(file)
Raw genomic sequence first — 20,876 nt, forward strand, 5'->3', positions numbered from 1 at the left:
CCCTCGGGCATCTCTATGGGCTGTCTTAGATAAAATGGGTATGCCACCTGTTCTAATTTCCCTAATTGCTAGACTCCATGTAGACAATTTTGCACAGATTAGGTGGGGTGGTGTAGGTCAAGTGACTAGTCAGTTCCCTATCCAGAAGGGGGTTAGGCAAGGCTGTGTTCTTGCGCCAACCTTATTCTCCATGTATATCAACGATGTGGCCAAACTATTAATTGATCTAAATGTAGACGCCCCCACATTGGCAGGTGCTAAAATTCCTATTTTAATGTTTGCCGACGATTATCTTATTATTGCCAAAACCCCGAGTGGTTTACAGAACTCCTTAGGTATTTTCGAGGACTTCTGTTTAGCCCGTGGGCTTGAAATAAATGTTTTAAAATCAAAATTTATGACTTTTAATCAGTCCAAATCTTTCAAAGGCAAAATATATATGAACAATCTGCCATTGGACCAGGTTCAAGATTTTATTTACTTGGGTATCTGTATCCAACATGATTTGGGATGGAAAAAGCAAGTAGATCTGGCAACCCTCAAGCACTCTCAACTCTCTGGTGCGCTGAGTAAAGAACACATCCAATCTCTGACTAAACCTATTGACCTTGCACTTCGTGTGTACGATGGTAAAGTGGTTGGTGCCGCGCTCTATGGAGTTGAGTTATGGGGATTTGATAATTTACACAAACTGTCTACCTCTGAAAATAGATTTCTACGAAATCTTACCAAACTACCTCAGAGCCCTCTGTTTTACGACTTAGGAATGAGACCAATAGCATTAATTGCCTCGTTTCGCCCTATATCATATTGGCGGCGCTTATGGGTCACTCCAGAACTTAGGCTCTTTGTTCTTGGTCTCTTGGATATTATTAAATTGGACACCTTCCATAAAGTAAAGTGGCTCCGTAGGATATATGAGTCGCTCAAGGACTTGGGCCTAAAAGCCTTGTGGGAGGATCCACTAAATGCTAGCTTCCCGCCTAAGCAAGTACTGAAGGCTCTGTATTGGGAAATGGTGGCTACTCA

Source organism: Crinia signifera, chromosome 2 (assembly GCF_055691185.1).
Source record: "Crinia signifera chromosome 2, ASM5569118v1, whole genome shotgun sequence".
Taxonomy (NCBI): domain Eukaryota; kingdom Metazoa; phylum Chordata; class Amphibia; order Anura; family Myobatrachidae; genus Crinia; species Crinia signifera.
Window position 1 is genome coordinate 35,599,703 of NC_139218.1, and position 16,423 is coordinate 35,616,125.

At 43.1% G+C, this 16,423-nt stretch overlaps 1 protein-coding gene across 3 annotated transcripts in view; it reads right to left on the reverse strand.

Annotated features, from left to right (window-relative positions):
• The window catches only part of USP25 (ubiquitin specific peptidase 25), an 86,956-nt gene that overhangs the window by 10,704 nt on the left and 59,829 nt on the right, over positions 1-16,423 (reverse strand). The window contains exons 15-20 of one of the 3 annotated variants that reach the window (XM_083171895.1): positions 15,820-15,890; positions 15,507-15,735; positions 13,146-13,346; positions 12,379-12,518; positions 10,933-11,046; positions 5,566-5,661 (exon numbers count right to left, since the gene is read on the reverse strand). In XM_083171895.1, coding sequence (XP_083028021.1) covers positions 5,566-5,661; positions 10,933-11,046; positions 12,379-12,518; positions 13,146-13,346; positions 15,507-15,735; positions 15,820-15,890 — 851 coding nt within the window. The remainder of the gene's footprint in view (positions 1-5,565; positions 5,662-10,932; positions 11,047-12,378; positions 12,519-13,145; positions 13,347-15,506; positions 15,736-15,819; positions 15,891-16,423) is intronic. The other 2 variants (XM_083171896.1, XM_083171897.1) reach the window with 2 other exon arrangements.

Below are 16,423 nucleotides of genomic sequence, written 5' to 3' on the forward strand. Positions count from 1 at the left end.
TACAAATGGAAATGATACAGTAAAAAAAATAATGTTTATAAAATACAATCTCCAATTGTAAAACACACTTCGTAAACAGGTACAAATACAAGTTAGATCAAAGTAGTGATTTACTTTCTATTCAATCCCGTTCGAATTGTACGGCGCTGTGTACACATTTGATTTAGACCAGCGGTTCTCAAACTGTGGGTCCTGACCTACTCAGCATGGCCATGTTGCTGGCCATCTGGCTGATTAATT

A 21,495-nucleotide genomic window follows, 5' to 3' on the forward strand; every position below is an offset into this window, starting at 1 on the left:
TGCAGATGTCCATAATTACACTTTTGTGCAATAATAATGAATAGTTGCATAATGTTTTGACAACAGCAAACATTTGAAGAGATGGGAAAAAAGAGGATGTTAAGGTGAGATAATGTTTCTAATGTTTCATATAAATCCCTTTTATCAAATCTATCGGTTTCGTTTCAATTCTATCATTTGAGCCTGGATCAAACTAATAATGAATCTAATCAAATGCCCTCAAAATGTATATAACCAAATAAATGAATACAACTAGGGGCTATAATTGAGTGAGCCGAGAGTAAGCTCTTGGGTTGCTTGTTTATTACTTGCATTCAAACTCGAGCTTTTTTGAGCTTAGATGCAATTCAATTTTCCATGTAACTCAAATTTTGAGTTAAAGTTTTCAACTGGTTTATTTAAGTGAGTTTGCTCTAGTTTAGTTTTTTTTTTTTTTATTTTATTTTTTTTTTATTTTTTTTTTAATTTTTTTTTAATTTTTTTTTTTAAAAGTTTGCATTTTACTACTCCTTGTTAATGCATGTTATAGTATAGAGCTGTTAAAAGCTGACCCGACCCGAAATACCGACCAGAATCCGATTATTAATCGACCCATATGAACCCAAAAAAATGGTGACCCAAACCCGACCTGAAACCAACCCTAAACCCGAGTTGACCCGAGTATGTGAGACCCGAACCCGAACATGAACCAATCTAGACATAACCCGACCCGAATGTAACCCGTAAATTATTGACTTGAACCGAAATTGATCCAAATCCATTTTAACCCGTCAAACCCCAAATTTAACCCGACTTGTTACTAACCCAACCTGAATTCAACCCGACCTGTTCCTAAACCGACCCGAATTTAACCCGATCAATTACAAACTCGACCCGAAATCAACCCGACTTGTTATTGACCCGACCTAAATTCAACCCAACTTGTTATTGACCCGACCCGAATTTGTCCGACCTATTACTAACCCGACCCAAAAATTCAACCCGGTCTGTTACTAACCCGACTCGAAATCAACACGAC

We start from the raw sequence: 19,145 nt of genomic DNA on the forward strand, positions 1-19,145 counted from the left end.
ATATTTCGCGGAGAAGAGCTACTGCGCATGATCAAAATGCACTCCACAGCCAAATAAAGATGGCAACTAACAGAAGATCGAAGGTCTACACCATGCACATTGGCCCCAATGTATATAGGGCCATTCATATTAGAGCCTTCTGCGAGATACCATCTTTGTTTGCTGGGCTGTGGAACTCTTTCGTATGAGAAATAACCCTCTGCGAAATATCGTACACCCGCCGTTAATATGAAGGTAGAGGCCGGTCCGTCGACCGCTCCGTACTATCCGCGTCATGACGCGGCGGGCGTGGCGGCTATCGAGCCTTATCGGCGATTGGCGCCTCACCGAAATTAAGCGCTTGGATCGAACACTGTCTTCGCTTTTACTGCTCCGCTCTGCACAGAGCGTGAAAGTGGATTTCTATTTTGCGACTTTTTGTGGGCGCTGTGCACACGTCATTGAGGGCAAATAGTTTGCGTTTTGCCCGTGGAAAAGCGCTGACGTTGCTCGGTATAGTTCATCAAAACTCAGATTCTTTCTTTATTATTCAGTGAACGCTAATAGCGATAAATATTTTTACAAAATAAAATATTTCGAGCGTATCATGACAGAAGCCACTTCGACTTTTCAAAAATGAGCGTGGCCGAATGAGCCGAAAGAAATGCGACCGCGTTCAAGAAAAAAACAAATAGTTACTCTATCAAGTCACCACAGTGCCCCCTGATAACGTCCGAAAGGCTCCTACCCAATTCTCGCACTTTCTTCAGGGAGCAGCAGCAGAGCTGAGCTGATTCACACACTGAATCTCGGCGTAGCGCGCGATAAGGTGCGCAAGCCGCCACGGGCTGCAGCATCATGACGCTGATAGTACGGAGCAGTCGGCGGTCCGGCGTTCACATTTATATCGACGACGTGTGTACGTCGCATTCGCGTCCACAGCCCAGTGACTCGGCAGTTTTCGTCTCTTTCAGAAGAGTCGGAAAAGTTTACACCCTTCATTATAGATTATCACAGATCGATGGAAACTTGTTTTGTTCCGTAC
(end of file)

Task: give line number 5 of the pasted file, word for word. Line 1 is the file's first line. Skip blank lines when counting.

Taxonomy (NCBI): domain Eukaryota; kingdom Metazoa; phylum Chordata; class Amphibia; order Anura; family Myobatrachidae; genus Crinia; species Crinia signifera.